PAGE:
I don't know if Aid climbing is the only sub-sport of climbing that one can become world class within a year or two, we live in an age were 14 year old girls are sport climbing 8a+ .
I think that it is rather bad form to be-little a climbing dicipline, like that.
I think aid climbing takes a particular talent and lots of training.
There's alot of equipment involved, all of which you should know how to use,
and be able to use it effectively, efficiently, and safely.
There are systems you need to understand, and be able to put together in an organised fashion. As well as logistics that need to be worked out, and arranged properly.
I think the Idea of a dirt bag aid climber tripping on acid, whilst drunk, a little out of sink.
so, for viruk :
Viruk, Aid Climbing is a form of ascending a rock wall/Cliff face, with the use of equipment to 'aid' in the ascent.
Generally aid climbing is not done on single pitch crags, like peers cave.
This style of mountaineering is usually used on Multi-Day ascents, were there are sometimes no bivvy Ledges.
Often, one can free certain parts of the route, and harder sections are "Aided".
If you are a sport climber, and you pull up on a quick draw, you are in essence "aiding", some people call that "french free" as it is aid climbing, without the initial intent. I.E. you are not using etriates, which are big slings with leg loops, that can be quite precarious balance in. Stretching to placing a delicate wire that will not fail, standing in the top loops, whilst trying not to swing too much, least you pop the sky hook, (which is another devise) can be quite strenuous too.
Once the first climber aids to the belay station, He then needs to start hauling.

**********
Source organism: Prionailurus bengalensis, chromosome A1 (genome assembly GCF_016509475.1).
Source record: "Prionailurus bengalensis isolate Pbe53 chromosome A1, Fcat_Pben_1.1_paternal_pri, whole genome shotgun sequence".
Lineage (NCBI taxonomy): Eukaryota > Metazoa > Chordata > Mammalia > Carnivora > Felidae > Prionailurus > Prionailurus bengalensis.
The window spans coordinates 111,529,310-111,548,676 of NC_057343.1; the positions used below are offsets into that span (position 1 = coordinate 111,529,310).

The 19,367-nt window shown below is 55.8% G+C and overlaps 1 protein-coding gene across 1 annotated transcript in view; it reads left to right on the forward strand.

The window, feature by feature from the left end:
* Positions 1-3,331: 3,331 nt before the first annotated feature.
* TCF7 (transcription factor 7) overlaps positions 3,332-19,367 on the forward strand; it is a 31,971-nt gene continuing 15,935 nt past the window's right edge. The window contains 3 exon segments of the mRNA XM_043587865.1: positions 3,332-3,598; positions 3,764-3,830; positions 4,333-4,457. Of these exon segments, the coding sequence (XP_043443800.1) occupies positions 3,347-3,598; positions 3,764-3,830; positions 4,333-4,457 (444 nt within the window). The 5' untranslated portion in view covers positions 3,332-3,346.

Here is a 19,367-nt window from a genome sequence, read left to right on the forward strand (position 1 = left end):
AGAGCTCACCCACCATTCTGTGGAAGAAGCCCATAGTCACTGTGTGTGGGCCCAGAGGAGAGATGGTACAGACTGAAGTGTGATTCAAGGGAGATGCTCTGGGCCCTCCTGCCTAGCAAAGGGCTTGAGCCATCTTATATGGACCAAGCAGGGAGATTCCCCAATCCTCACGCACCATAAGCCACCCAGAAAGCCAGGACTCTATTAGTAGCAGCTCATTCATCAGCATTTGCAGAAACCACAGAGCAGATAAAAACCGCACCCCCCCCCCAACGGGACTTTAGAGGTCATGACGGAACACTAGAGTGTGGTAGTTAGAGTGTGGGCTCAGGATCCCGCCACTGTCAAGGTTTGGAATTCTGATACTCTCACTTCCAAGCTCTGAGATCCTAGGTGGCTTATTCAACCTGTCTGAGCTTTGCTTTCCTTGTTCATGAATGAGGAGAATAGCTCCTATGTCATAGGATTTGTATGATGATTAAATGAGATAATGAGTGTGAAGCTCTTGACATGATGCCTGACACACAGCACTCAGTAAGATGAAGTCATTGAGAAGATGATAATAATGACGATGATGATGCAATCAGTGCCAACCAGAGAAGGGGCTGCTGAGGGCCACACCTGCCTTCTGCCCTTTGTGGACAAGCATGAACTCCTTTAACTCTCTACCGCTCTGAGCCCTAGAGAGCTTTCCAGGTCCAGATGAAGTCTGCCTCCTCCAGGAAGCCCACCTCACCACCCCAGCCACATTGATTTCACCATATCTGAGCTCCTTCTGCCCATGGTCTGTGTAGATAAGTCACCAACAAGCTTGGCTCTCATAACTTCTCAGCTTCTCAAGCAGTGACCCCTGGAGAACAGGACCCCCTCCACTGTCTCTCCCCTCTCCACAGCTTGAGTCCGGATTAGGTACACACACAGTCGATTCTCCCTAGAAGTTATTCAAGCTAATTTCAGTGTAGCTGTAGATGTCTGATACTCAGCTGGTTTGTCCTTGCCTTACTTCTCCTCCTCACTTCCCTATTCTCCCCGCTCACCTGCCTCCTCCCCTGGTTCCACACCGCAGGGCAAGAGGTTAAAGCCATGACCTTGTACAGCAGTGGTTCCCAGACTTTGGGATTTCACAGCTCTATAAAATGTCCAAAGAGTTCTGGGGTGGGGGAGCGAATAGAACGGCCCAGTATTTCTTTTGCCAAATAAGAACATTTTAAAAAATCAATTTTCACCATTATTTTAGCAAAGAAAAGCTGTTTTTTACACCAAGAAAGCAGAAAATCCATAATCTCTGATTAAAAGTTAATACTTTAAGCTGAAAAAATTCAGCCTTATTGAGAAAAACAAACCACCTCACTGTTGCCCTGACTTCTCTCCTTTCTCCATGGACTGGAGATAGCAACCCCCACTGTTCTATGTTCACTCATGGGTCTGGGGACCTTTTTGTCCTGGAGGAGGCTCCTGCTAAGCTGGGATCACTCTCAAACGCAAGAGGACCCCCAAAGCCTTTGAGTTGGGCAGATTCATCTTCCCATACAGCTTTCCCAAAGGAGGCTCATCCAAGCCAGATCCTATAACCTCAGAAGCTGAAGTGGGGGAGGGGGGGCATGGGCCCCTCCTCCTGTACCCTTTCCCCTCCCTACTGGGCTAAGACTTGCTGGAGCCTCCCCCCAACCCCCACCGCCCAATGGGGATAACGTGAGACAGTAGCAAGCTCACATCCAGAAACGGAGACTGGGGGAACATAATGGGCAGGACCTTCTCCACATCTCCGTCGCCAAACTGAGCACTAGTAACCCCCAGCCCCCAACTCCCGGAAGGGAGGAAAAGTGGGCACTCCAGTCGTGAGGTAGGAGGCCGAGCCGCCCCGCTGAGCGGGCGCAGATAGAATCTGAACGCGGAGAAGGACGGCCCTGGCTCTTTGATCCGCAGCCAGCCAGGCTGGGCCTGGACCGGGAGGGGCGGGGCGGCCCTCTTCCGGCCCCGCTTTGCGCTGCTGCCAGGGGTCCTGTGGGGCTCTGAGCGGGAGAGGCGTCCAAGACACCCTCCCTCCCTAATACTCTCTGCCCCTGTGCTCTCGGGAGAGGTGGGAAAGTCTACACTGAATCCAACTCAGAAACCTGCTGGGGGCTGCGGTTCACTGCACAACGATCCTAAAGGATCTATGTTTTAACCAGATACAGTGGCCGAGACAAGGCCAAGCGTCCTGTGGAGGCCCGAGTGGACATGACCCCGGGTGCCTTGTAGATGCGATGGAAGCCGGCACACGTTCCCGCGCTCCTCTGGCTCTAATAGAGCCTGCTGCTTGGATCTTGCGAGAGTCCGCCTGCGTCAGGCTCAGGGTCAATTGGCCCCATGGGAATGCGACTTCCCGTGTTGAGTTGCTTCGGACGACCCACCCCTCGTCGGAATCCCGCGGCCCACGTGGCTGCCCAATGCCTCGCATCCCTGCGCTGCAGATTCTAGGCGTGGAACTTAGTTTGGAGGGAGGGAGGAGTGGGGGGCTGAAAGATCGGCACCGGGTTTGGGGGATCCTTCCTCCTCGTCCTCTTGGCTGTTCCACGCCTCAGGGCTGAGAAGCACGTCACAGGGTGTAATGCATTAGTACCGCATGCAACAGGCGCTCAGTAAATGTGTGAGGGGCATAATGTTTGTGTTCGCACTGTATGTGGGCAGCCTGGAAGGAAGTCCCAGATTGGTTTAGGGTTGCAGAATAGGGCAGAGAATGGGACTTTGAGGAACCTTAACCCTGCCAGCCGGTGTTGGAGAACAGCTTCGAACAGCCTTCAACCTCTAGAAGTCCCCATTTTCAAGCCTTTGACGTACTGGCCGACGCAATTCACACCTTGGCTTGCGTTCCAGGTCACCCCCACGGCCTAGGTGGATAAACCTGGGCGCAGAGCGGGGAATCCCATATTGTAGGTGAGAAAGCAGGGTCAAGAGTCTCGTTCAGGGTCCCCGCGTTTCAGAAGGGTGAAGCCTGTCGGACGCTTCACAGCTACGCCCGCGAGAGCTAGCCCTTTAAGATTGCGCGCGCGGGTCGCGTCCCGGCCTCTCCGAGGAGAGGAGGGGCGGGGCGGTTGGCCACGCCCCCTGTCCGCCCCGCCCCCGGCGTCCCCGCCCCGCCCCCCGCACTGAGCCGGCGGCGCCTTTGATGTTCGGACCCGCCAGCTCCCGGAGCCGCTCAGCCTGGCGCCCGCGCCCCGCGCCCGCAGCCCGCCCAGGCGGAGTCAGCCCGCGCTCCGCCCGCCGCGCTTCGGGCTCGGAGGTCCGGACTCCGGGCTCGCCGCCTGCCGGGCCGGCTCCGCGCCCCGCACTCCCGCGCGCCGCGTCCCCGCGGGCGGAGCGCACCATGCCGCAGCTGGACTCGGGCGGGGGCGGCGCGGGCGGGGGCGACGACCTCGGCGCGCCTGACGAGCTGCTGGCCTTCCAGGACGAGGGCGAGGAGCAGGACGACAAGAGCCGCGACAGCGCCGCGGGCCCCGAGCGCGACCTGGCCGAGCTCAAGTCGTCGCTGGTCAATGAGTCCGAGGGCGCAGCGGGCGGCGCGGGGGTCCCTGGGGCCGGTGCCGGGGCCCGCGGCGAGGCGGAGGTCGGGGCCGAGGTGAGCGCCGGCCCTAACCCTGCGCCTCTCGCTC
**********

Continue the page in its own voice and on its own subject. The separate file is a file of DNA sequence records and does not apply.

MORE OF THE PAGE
A good knowledge of hauling systems, should be helpful in raising the large haul bag, filled with your psychodelics, booze, maybe water, food and a sleeping bag. you want to get it right, if you smash the bag, you could loose or break something you need, if it gets caught, that'll slow you down.
(you want to be efficient, because your supplies are for a limited time).
The second (belayer), will then Climb the rope that you have fixed to the anchor,
he should also be a little savvy, especially with traverses, when you don't want to leave gear behind, and /or take a huge pendulim, and when i say he should be savvy, the first climber needs to be too. In how he protects the seconds rope, remember this rope is going to be loaded, almost all of the time.
Once the second has arrived, there's a change over and it all begins again, untill you've reached the designated 'end of the day'.
Then you can settle in for the evening, have a glass of wine.
The thing that can appeal about aid climbing is the problem solving,
your turning the vertical world into home for a little while, and gravity presents some challenges.
You need to think about what your doing, i.e. if you clip the haul bag into the anchor, how are you going to get it off the anchor again ? You're not picking up 80 kg's with one hand...
You need to be efficient with rope work, with gear, with everything or you're not going to get very far.
It's slow going, as it is.
If aid climbing really required so little talent and training, people wouldn't carry all thier sh"t up to places like Fernwood Face and then turn around, Beaten.